From Caesar A. Rodney
Washington March 30th 1811.
Honored & Dear Sir,
If you recollect just before you retired from office, I ventured to give you an opinion, on a case stated by Mr Wilberforce, in direct opposition to those he had obtained in England. It was natural that I should distrust my own judgment, when put in competition with that of able & eminent civilians perfectly conversant with the laws & practice of courts of admiralty. But the slave trade having been prohibited by act of parliament, & cases arising under it, made cognizable before the admiralty tribunals, all the rules of prize courts, succeeded, of course, as a commentary to the text, to direct the course of proceeding in the exercise of this branch of their jurisdiction. Agreeably to the usual practice therefore the onus probandi would, in these cases, be imposed on the claimant. Without violating the principle which prohibits one nation from executing or even noticing the penal laws of another, I conceived it would be competent in examining the pretensions for restitution to look into the right or title of a claimant to the property And it would seem to me, a solecism, if a right could exist in a citizen of the U. States in the face of the offended laws of his own country. No title I thought1 could flow from such an impure source. Under these impressions I gave the opinion which has since been confirmed in various cases by the high cou[rt] of admiralty. And I am now happy to find the question put at rest, by a solemn decision before the Lords Commissioners of appeals in prize causes. A breif sketch of the case is contained in the enclosed paper. You will receive pleasure and satisfaction from its perusal. The determination will have a happy influence, and will contribute greatly to aid the cause of humanity in which you have so successfully laboured. With every sentiment of esteem, affection and gratitude I remain Dr Sir,
C. A. Rodney
RC (DLC); edge chipped; addressed: “Thomas Jefferson”; endorsed by TJ as received from Wilmington on 14 Apr. 1811 and so recorded in SJL. Enclosure not found.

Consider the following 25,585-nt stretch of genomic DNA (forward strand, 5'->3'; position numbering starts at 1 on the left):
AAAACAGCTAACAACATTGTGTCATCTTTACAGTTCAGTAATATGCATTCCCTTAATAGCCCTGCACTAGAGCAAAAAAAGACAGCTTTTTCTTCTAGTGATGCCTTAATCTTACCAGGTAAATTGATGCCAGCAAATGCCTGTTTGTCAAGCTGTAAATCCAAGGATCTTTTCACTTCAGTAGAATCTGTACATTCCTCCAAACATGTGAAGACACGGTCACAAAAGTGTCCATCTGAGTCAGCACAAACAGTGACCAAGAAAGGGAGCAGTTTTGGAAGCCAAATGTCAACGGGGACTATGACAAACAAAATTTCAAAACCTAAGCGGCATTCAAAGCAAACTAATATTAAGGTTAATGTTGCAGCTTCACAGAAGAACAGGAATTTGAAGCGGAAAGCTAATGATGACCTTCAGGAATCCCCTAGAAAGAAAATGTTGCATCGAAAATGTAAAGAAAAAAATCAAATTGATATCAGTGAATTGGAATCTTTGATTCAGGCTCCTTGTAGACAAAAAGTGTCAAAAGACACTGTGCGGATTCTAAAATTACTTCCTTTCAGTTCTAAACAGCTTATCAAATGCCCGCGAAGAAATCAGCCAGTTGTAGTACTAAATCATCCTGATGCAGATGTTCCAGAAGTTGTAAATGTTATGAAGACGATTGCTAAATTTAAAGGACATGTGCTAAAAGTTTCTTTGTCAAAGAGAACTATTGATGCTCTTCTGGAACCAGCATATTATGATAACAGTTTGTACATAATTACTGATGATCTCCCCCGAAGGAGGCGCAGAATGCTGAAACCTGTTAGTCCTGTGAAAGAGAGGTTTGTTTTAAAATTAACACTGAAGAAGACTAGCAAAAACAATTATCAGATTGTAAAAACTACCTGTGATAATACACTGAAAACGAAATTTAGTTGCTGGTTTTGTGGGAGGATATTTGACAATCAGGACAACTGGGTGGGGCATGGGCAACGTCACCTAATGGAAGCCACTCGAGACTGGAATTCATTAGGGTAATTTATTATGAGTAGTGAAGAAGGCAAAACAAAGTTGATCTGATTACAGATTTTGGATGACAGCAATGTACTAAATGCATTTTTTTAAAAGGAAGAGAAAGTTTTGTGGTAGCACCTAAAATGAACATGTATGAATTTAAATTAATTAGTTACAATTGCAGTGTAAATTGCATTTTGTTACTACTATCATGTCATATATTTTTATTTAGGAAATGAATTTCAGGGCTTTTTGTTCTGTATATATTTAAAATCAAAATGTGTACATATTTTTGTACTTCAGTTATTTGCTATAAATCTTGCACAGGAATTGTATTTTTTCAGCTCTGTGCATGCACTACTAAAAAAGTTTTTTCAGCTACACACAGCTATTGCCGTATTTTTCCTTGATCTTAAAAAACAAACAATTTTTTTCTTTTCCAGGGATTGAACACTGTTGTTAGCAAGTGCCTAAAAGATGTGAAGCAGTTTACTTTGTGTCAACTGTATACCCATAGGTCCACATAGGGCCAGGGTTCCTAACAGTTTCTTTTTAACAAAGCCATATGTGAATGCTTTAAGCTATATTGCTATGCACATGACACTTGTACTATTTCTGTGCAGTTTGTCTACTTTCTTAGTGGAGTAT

William Wilberforce, Great Britain’s leading antislavery advocate, had written urging that the United States agree with Britain mutually to enforce each other’s bans on the transatlantic slave trade. He expressed concern that in the case of the seizure by the British navy of slave ships sailing under the American flag, legal opinions had been obtained suggesting that the slaves might have to be returned to their American owners (Wilberforce to TJ, Sept. 1808 [NN]). Rodney ventured his opinion of Wilberforce’s letter on 28 Feb. 1809 (DLC), arguing that while a British court could not apply American criminal law to the slave traders, it could and should deny claimants the restoration of property forfeited under the American law abolishing the slave trade. On 28 July 1810 the British lords commissioners of appeals in prize causes let stand a vice-admiralty decision confiscating and freeing a cargo of slaves from the American vessel Amedie and awarding the ship to its captors, because carrying such a cargo violated both British and American bans on international slave trading (Thomas Harman Acton, Reports of Cases Argued and Determined Before the Most Noble and Right Honourable The Lords Commissioners of Appeals in Prize Causes: Also on Appeal to the King’s Most Excellent Majesty in Council [London, 1811], 1:240–51).
1. Preceding two words interlined.
- Acton, Thomas Harman; Reports of Cases Argued and Determined search
- Amedie (ship) search
- antislavery; and W. Wilberforce search
- Great Britain; and prize cases search
- Great Britain; and slave trade search
- Great Britain; Courts of Admiralty search
- Great Britain; High Court of Admiralty search
- Reports of Cases Argued and Determined (Acton) search
- Rodney, Caesar Augustus; legal opinion of search
- Rodney, Caesar Augustus; letters from search
- slave trade; and Great Britain search
- Wilberforce, William; and antislavery search